NYT’s profile of India’s space startup scene

The New York Times published a ‘profile’ of the Indian spaceflight startup scene on July 4. The article is typical in that: a) by virtue of being published by one of the world’s most-read news outlets, it can only be a big boost to the actors in its narrative, in this case a few Indian startups; and b) it takes a superficial outside-in view that flattens complex issues and misses finer points that, to local observers, would change the meanings of some sentences in important ways.

By and large, the article seems like a swing in the opposite direction from that distasteful cartoon in 2014 – even if there is still that note of surprise, and that fixation on ISRO doing things at a lower cost, overlooking that it has not infrequently come at the expense of lower efficiency on many fronts. Then again, the article’s protagonists are the space startups, and I’m sincerely excited about their work.

In this post, I want to point out one issue that I think The New York Times could have fixed before publishing: the word “heavy” has been used in a confusing way in the article even if it’s been used only twice. First (emphasis added):

As ISRO … makes room for new private players, it shares with them a profitable legacy. Its spaceport, on the coastal island of Sriharikota, is near the Equator and suitable for launches into different orbital levels. The government agency’s “workhorse” rocket is one of the world’s most reliable for heavy loads. With a success rate of almost 95 percent, it has halved the cost of insurance for a satellite — making India one of the most competitive launch sites in the world.

In the launch-vehicle sector, the word ‘heavy’ has a specific meaning and can’t be used directly in its colloquial sense. The “workhorse” referred to here is obviously the Polar Satellite Launch Vehicle (PSLV), which, like the Geosynchronous Satellite Launch Vehicle (GSLV), is classified as a medium-lift launch vehicle. ‘Medium-lift’ means being able to lift 2-20 tonnes to the low-earth orbit (LEO). This in turn implies that the article’s (first) use of “heavy” means just colloquially heavy. The second use creates the confusion (emphasis added):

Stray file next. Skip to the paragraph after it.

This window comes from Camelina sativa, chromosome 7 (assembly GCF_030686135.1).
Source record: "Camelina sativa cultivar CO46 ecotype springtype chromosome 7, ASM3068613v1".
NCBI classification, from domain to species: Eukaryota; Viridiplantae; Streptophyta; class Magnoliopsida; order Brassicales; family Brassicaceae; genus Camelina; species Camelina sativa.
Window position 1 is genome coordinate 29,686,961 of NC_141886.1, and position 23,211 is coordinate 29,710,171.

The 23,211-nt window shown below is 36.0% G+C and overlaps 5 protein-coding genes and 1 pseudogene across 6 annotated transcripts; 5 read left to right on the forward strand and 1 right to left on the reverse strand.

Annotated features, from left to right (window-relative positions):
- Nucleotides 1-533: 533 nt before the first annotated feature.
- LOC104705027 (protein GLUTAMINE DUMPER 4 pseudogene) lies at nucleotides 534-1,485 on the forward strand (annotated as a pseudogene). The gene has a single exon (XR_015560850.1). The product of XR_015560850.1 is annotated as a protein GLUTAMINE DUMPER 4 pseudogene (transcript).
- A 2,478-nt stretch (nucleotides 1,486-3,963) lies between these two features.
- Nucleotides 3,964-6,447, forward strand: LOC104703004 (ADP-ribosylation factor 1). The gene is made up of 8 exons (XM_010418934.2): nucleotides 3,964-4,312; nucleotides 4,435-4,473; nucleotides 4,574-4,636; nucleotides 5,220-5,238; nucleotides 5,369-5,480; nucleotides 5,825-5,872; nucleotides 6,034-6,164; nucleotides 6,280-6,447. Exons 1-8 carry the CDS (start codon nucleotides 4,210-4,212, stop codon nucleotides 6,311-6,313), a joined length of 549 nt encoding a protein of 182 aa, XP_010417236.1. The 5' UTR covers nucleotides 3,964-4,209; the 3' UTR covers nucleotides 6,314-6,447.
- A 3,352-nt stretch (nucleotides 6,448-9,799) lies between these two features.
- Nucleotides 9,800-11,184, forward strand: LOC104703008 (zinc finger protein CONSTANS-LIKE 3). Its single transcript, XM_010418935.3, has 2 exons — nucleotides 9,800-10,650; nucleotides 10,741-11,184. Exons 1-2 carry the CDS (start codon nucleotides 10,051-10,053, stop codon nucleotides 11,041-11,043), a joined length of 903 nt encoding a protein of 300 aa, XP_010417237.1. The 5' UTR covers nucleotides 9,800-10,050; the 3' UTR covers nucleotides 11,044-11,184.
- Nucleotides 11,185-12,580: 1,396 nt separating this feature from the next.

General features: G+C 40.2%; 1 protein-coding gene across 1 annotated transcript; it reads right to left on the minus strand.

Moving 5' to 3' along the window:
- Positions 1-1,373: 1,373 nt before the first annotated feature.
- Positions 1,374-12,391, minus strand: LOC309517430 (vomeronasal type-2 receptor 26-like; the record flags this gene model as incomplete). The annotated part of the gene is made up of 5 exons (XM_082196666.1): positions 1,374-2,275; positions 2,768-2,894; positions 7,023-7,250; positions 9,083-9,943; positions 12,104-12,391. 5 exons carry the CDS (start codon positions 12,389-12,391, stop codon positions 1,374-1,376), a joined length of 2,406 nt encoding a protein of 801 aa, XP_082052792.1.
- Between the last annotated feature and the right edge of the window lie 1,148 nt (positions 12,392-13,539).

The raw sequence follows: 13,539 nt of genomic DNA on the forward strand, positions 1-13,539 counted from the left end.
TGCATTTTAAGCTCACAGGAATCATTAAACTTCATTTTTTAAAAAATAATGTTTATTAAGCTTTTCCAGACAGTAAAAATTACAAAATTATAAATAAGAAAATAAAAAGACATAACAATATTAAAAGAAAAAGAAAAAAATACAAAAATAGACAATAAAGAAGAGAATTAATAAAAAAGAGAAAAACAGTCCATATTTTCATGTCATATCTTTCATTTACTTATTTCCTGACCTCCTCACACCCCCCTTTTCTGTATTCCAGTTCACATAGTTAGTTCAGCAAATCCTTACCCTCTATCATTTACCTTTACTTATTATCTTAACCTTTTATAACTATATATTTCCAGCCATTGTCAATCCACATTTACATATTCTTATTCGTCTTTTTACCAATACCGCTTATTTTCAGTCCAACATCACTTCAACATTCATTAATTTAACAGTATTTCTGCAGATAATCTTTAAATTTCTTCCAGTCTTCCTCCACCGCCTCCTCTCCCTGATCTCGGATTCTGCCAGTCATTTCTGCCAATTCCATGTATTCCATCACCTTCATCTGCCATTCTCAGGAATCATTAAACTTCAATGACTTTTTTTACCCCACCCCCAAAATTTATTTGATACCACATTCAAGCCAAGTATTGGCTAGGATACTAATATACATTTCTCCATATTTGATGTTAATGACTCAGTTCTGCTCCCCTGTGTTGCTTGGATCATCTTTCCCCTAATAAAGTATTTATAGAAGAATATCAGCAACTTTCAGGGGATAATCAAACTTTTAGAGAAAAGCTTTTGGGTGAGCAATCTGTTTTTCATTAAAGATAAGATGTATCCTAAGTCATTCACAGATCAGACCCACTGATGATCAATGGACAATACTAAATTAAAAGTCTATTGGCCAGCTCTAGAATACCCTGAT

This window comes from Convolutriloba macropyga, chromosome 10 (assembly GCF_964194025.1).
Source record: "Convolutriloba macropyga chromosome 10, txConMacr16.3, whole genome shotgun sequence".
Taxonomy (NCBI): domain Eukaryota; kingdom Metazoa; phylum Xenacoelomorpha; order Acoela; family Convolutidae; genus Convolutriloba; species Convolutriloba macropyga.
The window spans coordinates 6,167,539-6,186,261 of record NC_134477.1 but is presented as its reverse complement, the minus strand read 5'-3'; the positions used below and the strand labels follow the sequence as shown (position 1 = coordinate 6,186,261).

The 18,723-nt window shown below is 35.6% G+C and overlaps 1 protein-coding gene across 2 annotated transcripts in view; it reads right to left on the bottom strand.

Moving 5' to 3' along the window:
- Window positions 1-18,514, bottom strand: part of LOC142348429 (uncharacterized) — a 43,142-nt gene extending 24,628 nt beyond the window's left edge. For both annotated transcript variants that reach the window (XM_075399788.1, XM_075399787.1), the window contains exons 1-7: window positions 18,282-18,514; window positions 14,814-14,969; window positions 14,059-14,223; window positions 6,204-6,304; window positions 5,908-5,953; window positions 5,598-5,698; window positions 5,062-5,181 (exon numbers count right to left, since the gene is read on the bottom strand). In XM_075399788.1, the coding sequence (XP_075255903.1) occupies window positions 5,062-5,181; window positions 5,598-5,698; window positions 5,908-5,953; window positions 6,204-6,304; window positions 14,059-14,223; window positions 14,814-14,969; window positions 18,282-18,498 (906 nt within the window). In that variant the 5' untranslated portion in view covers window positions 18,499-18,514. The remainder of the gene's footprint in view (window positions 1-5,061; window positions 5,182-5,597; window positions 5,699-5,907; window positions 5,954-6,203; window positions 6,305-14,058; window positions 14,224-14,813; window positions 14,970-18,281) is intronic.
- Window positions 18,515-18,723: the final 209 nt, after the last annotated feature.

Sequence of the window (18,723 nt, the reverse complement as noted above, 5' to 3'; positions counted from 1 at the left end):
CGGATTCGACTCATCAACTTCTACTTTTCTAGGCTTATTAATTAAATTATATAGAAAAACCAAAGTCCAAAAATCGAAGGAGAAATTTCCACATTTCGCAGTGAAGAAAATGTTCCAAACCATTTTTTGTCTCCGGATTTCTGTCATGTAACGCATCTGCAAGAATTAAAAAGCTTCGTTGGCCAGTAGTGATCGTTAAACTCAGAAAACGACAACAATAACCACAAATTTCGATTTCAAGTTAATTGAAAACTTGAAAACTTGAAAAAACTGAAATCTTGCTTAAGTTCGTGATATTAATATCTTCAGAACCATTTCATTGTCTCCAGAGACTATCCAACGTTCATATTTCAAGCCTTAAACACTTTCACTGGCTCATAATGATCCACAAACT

It was Elon Musk who stole India’s — and the world’s — thunder on the space business. His company, SpaceX, and its relaunchable rockets brought down the cost of sending heavy objects into orbit so much that India could not compete. Even today, from American spaceports at $6,500 per kilogram, SpaceX’s launches are the cheapest anywhere.

One could think that since both the PSLV and SpaceX’s reusable launch vehicle, Falcon 9, lift “heavy” payloads, they have the same capacity, affirmed by the line that SpaceX stole India’s thunder. This is not true: Falcon 9 (in the Block 5 configuration currently in use) can lift 22.8 tonnes to the LEO and 8.3 tonnes to the higher geostationary transfer orbit; the PSLV can manage only 1.4 tonnes to the latter.

A clarifying quote follows:

“We are more like a cab,” Mr. Chandana [of Skyroot] said. His company charges higher rates for smaller-payload launches, whereas SpaceX “is more like a bus or a train, where they take all their passengers and put them in one destination,” he said.

Given the masses involved, the PSLV was always a “cab” compared to the Falcon 9. In fact, ISRO is currently working on its own reusable launch vehicle with a payload capacity of around 20 tonnes to the LEO and an expected mass-to-orbit cost of $4,000/kg, down from around $20,000 today. This thing, whenever it is ready, will create an actual opportunity for thunder-stealing on either side (it has already been considerably delayed).

There are many other niggles that, as I said, I won’t get into, but I must say that I’m very curious why “pharmaceuticals” has been singled out here, together with “information technology”:

An image of India’s first satellite graced the two-rupee note until 1995. Then for a while India paid less attention to its space ambitions, with young researchers focused on more tangible developments in information technology and pharmaceuticals. Now India is not only the world’s most populous country but also its fastest-growing large economy and a thriving center of innovation.

What is this secret revolution that I’ve missed, a revolution that, by implication, contributed to the country’s economic position today? Perhaps it’s generic drugs – but it pales in comparison to the growth of the IT sector and there has been no indication that it was led by “young researchers”. So, curious…